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By Marizka Coetzer


Cannabis plant was decriminalised in 2018, but no progress has been made to regulate it

Dagga activist Myrtle Clark launched the Trial of the Plant 2.0 (TOTP) where they will reopen and continue with the original TOTP.

As the cannabis community gears up to reignite the fight to get the plant legalised, non-smokers were in two minds about it being freely available and its impact on people.

Dagga activist Myrtle Clark launched the Trial of the Plant 2.0 (TOTP) where they will reopen and continue with the original TOTP.

She was one of the three plaintiffs with her murdered partner Julian Stobbs and Clifford Thorp who met seven government departments and the intervening Doctors for Life in the High Court in Pretoria for the commencement of the TOTP in 2017.

Since cannabis was decriminalised in 2018, no progress has been made to legalise and regulate it.

“We want our struggles heard, our evidence to be heard and our solutions to be heard.” Clark said when they marched to the Union Buildings at the weekend “we went there to tell the government we had solutions to this cannabis conundrum plaguing all of us in South Africa”.

She said it was the start of an intensified effort to get the solution. “We won’t stop because we are not free until we are all free.”

Ria Erasmus said cannabis didn’t bother her. “I have never smoked it before but times have changed. Each to their own,” she said, adding whether cannabis was legal or illegal, people were still cultivating and consuming it.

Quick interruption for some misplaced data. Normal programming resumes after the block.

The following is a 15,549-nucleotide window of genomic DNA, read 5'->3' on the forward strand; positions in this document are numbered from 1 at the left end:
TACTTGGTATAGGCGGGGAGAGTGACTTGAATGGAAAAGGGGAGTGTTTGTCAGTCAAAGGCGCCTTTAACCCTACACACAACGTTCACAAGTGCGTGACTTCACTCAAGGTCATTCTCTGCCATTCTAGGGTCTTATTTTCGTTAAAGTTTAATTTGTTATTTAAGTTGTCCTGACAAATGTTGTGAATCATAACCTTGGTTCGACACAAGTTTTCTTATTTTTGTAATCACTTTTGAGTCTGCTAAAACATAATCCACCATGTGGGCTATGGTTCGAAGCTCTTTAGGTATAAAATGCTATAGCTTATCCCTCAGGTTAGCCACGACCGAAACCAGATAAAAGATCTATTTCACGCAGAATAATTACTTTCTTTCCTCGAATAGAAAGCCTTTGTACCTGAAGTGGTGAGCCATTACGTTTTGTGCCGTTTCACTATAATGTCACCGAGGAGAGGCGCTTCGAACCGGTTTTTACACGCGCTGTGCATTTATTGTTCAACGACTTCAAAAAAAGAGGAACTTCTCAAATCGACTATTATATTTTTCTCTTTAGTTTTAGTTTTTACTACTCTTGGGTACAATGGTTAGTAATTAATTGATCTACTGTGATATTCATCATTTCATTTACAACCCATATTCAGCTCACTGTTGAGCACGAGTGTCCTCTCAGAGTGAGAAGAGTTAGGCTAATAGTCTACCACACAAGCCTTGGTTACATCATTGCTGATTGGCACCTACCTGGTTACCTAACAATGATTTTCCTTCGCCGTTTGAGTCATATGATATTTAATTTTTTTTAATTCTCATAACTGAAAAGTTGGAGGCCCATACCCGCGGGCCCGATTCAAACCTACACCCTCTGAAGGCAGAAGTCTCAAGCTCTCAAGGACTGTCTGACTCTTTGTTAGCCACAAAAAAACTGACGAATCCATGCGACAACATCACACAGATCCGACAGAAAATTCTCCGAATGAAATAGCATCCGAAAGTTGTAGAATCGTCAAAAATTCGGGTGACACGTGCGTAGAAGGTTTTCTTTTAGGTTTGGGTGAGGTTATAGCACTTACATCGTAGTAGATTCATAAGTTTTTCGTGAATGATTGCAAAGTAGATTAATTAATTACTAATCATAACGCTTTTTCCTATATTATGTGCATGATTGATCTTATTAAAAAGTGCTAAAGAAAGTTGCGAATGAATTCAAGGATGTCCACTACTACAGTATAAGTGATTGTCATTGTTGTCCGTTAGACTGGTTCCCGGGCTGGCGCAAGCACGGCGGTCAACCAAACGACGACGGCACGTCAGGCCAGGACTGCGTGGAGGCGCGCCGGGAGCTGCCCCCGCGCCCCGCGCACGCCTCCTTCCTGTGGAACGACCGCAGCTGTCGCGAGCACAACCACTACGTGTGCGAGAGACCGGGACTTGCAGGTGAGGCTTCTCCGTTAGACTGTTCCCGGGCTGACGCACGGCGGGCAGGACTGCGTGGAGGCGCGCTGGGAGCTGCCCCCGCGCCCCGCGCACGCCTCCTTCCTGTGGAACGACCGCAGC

Lisa Fourie said she doesn’t judge those who use cannabis. “I have used it in the past, but I saw how it destroyed lives and continued to destroy lives,” she said.

“I went through a difficult time about five years ago. At the time most of the young people smoked marijuana in the town where I lived, so I started smoking.

I lost touch with reality. Sometimes I didn’t even know where I was or who the people around me were.”

Daleen Marais said it helped her with her depression and to sleep better. “And if you don’t smoke it, you can eat it,” she said.

Rural criminologist Prof Witness Maluleke said the legal conservation, harvesting and selling of cannabis in rural areas could grow its struggling economy. He said the efforts from government should be geared towards protecting and preserving cannabis to aid poverty reductions and unemployment.

ALSO READ: You can’t legalise cannabis for private use and criminalise selling it, says farming group

– marizkac@citizen.co.za

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